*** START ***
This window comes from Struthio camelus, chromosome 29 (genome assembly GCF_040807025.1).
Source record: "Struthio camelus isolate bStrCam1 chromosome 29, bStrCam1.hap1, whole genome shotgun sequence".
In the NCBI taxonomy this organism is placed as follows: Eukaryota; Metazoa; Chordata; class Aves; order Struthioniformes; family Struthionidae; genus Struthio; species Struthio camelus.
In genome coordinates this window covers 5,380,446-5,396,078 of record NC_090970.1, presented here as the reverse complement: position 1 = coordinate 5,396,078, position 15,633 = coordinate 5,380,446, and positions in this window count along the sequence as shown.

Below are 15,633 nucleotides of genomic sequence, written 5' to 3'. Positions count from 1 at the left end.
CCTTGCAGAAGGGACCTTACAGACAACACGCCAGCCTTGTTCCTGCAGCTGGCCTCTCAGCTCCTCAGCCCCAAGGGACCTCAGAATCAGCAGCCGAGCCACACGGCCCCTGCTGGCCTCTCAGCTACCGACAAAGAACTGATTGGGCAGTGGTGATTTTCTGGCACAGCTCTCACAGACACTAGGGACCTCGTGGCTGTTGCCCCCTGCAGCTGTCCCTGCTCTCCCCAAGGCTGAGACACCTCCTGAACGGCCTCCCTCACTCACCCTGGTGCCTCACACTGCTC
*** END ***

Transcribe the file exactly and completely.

This window comes from Struthio camelus, chromosome 29 (genome assembly GCF_040807025.1).
Source record: "Struthio camelus isolate bStrCam1 chromosome 29, bStrCam1.hap1, whole genome shotgun sequence".
In the NCBI taxonomy this organism is placed as follows: Eukaryota; Metazoa; Chordata; class Aves; order Struthioniformes; family Struthionidae; genus Struthio; species Struthio camelus.
In genome coordinates this window covers 5,380,446-5,396,078 of record NC_090970.1, presented here as the reverse complement: position 1 = coordinate 5,396,078, position 15,633 = coordinate 5,380,446, and positions in this window count along the sequence as shown.

Below are 15,633 nucleotides of genomic sequence, written 5' to 3'. Positions count from 1 at the left end.
CCTTGCAGAAGGGACCTTACAGACAACACGCCAGCCTTGTTCCTGCAGCTGGCCTCTCAGCTCCTCAGCCCCAAGGGACCTCAGAATCAGCAGCCGAGCCACACGGCCCCTGCTGGCCTCTCAGCTACCGACAAAGAACTGATTGGGCAGTGGTGATTTTCTGGCACAGCTCTCACAGACACTAGGGACCTCGTGGCTGTTGCCCCCTGCAGCTGTCCCTGCTCTCCCCAAGGCTGAGACACCTCCTGAACGGCCTCCCTCACTCACCCTGGTGCCTCACACTGCTC